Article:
Marathon Pacing

The big race day is coming. If you have prepared well you should have a good idea by now of your goal time and average pace. The question is how to manage this during the race itself?

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You may have heard the term “banking minutes”. There is no such thing in any race, particularly a half or full marathon. The price paid for this can be catastrophic in the last 6 miles of a marathon. I’ve heard for every minute you “bank” in the first half could cost you 3 minutes in the back half. You get the idea.

It takes a few miles to warmup in a marathon, so use them just for that. You will find yourself naturally running faster a few miles in with no extra effort. Its important to reserve your calories early on, and burn them from fat, so later on when you start burning your glycogen stores, they will be there.

A good rule of thumb is to run the first few miles of your marathon 10-30 seconds slower than your target race pace. It depends on your goal time of course, if you are under the 3:00 range then you would go 10-15 seconds slower, if you are over that range you may want to consider 20-30 seconds slower. You will have a lot of runners passing you during this but don’t be tempted. You will see them later. When you hit 8-10 miles now move into your target race pace, then as you get to 20 take it down a notch and bring it in over the last 6 miles. This is where you will see those folks who passed you in the 10 miles as they are paying the price.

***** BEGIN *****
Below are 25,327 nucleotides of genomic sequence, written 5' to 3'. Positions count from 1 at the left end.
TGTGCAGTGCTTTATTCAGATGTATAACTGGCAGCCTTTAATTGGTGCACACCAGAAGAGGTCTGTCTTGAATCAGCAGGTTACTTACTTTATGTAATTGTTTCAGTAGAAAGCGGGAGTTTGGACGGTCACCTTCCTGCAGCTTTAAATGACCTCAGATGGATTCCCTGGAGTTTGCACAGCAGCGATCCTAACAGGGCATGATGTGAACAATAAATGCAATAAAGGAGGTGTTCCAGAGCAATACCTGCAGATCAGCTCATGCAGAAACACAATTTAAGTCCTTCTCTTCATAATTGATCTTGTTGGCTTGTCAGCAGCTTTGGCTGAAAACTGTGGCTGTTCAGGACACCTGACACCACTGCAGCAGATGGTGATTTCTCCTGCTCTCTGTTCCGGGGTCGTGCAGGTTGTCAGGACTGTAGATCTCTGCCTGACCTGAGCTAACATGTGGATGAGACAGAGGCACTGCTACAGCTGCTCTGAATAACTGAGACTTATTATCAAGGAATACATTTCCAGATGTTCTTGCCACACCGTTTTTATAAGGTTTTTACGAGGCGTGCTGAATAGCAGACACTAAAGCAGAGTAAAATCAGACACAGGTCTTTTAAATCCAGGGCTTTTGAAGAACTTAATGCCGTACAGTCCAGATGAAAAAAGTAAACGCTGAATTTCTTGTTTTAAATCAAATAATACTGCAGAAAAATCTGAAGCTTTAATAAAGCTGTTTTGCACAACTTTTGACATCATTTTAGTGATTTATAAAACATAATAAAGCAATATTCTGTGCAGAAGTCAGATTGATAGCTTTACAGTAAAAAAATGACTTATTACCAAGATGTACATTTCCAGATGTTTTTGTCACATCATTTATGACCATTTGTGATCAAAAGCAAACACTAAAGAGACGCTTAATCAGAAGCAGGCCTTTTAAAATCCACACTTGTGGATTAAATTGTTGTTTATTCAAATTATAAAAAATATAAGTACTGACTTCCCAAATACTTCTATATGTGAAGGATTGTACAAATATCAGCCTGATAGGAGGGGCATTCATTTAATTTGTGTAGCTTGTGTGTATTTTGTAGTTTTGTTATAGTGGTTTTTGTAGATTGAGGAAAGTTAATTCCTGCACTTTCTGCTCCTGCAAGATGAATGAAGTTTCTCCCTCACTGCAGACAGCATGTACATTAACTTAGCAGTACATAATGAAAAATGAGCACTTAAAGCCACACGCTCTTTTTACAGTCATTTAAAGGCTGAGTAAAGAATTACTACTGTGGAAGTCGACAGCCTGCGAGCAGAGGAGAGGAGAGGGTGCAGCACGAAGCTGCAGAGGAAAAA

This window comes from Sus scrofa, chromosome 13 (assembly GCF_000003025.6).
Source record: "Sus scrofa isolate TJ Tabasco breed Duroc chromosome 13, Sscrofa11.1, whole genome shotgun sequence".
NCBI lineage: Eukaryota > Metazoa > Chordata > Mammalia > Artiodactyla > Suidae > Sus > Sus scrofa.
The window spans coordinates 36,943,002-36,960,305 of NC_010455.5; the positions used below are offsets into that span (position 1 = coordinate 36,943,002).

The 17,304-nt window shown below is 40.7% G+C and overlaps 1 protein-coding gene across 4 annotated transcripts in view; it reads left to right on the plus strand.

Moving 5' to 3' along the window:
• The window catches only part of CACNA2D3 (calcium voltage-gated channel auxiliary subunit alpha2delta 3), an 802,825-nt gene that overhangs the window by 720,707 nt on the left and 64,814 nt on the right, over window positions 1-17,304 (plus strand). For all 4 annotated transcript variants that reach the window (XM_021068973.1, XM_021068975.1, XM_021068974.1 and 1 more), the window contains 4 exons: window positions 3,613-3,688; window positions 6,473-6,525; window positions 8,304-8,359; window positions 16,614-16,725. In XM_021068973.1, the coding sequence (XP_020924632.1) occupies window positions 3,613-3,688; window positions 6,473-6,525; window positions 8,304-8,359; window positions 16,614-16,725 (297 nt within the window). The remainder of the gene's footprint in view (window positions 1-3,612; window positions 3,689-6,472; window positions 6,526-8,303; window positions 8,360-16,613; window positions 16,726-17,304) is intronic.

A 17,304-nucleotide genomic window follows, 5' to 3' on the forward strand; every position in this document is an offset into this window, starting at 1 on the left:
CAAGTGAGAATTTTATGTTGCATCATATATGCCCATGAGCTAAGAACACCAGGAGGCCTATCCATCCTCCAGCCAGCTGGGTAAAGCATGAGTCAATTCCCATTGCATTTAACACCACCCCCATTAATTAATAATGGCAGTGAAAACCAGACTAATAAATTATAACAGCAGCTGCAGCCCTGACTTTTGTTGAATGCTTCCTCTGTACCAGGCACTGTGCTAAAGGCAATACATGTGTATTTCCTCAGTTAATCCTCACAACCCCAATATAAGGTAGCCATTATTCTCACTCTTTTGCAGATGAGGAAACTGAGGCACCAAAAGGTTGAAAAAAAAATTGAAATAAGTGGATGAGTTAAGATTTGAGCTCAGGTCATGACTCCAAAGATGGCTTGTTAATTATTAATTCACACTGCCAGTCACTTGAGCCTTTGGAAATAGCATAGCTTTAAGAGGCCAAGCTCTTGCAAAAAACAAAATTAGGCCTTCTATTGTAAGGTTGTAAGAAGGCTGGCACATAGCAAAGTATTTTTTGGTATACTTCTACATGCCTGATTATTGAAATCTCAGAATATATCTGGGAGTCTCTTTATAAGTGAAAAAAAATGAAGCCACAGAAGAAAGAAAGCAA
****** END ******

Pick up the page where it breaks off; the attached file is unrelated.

As an example, when I ran my 2:21 marathon my first 5 miles were at 5:30 pace, then I started slowly picking up seconds each mile as I went, ending up averaging 5:22 per mile for the 26.2 and negative splitting.

So, in the end, by starting slower you will finish faster and please remember there are no “banked minutes” only lost minutes in the last third of your race. You may enjoy the excitement and jubilance of achieving your goal such as Michael shown here who ran 2:57 this past April in the GO! marathon, running his first half in 1:30 and the back half in 1:27.

In Lydiard training there are specific workouts which train the runner to understand pace and negative splitting, they are called Out & Backs and Progress Calibration Runs.
For more information on the Lydiard Training Method stop by the store. We are trained, certified Lydiard Method coaches and would enjoy talking with you about it. The next cycle will begin in late November for Spring 2020 goal races.

Bob Dyer (Co-owner, Running Niche)
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